By Chibuogwu Nnadiegbulam
I woke up this day not realizing it was a Sunday but it was not just a Sunday, it was a National holiday here in Jordan.
It was one that marked the Islamic New Year and the first match-free day of the FIFA U17 Women's World Cup. That however had nothing to do with our activities as AIPS Young Reporters.
I had forgotten to set my alarm the night before (or should I say in the wee hours of the morning, because that was when I actually slept), so it felt good to have been up at 7:30 am - which was early enough - without any help, considering how much I was attached to the warmth beneath my duvet.
Then the clock began to tick really fast like in the days before today. Once I was dressed, Breakfast was next. This time I asked for Omelette not fried egg, and it was more like what I've known all my life even if it didn't have pepper and onions in it.
In class, since there were no matches to cover for the day, we were asked if we had appointments with our various teams; an interview with the coach, captain or something like that.
Already, I had thought of visiting the Flamingoes at their Le Royal Hotel so I could speak with the coach, Bala Nikyu and maybe Mary-Ann Ezenagu - whom I was impressed with her individual contributions in the game against Brazil - ahead of their make or mar match on Tuesday against England.
The audio I had gotten from the post-match conference of the Flamingoes' loss to Brazil was echo-ridden and not suitable for listening, therefore it was important I got something ear-friendly. So I tendered my request.
When we had our coffee break, I quickly used Paloma's phone to call Isabella to inform her that I would be coming to their hotel later in the day, and she made me understand that the spirit in camp is low and no one might want to talk to me.
However she revealed to that there would be a training session at 4pm adding that it could provide a better atmosphere to get my interviews. But I did not ask where. I assumed.
Prior to the game against Brazil, I was at their final training, albeit just for the 20 minutes they warmed up, at the King Abdullah II Stadium in Amman and so I thought that was where they have been training or maybe somewhere close.
So I told our mentors that, and Riccardo agreed to go with me since he was there with me the last time. This time, Fatima also needed to go to the same stadium because the Paraguay team would be training at 5. Our plan was set and we were to leave at 2:15.
But after class ended at 12:30, Fatima made me realise I could be wrong about the venue of Nigeria's training. So I bought a recharge card of 1 Jordanian Dinar for 2JD - tax inclusive. If I needed the one of 6JD, I would have to pay 11JD.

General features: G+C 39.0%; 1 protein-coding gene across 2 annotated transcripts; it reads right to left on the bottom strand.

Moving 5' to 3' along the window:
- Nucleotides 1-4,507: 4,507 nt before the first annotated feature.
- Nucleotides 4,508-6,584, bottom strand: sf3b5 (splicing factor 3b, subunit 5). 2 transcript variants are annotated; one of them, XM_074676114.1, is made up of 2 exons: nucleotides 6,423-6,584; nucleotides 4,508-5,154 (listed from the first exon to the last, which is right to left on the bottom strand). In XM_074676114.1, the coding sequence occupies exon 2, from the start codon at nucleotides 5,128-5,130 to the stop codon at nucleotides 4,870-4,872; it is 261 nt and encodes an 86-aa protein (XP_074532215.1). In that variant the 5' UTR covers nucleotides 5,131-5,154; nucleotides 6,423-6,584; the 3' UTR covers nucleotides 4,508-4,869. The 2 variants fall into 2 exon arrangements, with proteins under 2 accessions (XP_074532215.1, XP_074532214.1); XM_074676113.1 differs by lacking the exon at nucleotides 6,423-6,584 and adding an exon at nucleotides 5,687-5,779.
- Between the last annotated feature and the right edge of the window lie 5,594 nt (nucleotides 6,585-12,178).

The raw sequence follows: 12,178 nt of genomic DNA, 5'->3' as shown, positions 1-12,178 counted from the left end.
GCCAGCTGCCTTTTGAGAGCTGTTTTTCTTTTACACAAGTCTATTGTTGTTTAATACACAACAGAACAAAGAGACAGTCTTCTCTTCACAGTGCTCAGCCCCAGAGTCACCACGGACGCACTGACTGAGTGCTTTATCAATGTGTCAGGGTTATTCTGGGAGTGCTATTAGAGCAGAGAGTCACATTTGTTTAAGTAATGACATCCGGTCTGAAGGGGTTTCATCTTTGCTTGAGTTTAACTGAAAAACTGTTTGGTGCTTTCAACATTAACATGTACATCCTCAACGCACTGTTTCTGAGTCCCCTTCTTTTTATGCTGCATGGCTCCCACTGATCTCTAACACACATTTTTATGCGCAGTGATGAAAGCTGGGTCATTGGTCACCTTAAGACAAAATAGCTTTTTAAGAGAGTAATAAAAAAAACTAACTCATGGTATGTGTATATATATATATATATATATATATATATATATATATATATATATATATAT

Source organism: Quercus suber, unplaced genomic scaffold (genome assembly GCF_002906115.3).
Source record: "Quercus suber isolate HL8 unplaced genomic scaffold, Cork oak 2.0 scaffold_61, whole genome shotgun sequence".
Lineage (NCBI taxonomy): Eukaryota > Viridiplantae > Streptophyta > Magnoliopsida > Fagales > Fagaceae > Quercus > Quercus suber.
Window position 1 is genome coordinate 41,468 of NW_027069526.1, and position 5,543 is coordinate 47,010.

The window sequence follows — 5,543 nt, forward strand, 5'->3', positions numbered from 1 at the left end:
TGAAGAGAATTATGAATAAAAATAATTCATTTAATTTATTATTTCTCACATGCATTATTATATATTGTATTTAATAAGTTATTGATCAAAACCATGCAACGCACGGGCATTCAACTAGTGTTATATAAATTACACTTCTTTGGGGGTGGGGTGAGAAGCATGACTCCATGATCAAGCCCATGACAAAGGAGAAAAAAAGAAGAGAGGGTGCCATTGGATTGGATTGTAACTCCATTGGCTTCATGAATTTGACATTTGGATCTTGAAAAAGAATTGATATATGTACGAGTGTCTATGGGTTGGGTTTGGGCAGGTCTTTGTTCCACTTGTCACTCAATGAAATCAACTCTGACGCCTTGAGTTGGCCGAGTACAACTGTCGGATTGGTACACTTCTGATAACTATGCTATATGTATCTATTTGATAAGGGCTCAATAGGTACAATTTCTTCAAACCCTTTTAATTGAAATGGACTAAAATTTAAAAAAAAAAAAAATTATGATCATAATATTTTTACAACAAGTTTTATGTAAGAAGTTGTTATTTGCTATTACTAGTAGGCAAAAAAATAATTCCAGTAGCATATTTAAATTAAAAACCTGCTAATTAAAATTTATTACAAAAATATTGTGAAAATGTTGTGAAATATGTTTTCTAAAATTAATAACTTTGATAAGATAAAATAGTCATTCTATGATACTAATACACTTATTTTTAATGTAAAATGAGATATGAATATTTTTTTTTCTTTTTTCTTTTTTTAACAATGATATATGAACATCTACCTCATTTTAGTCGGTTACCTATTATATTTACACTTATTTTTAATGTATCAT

Isabella, Flamingoes Media Officer, confirmed that the training would not be at the King Abdullah II Stadium as I had assumed, but at the Al Jazeera training site located at the King of Bahrain Forest, Queen Alia Airport Street.
I met the receptionist to translate it to Arabic on a sheet of paper for me so a taxi driver could easily understand.
Gianni Merlo, AIPS President who is from Italy, helped me tell Riccardo about the supposed change in venue and Riccardo had no problem with that. So while Roselyn agreed to go with Fatima, by 2:17, RIccardo and I were already in a cab heading towards the Queen Alia Airport.
The driver said he knew where we were going, so we didn't have to worry much but enjoy the view of houses atop hills and mountains.
Then we got to a seemingly secluded area where some families were having picnic under cypress trees by the right, while about two nomads or so, were at the desert scenery by the left with their Donkey and Carmel.
Finally, we found the Al Jazeera training site, and soon after, the Nigerian team arrived.
We were allowed to watch the first 15 minutes of their training after which we were told to stay outside the facility, nevertheless, I was still able to watch the full training since it was only a barbed wire that separated me from the pitch.
When they were done working on their passing speed and accuracy as well as taking shots from outside the box etc. for close to two hours, it was time I spoke with the coach, but he didn't want to speak with me, asking me instead to come the next day, for their final training and then Press Conference in Al Zarqa.
Obviously, he wasn't in the mood, but I didn't have the luxury of coming again the next day and so I had to beg.
In the end I could only ask three out of the six questions I had lined up for him after which Riccardo and I were on our way back to the hotel. Riccardo had asked the driver to wait for us, it surely would have been frustrating for us to find another cab if he didn't.
Back at the hotel, I had dinner where I saw something that looked a bit like moi moi.
But with the plenty names that followed my asking, it was surely was not and I left it in peace.
I did my story for the AIPS in preview of Nigeria's game against England on Tuesday, did another story for LadiesMatch regarding how important the new week was for Africa, wrote day 2 and 3 of my belated diary before going to bed.
I didn't tell you my roommate has branded me a "workaholic".
While we were in class in the morning she and asked me if I knew the Rihanna song "work, work, work, work, work" and as soon I said yes, she said the song was for me.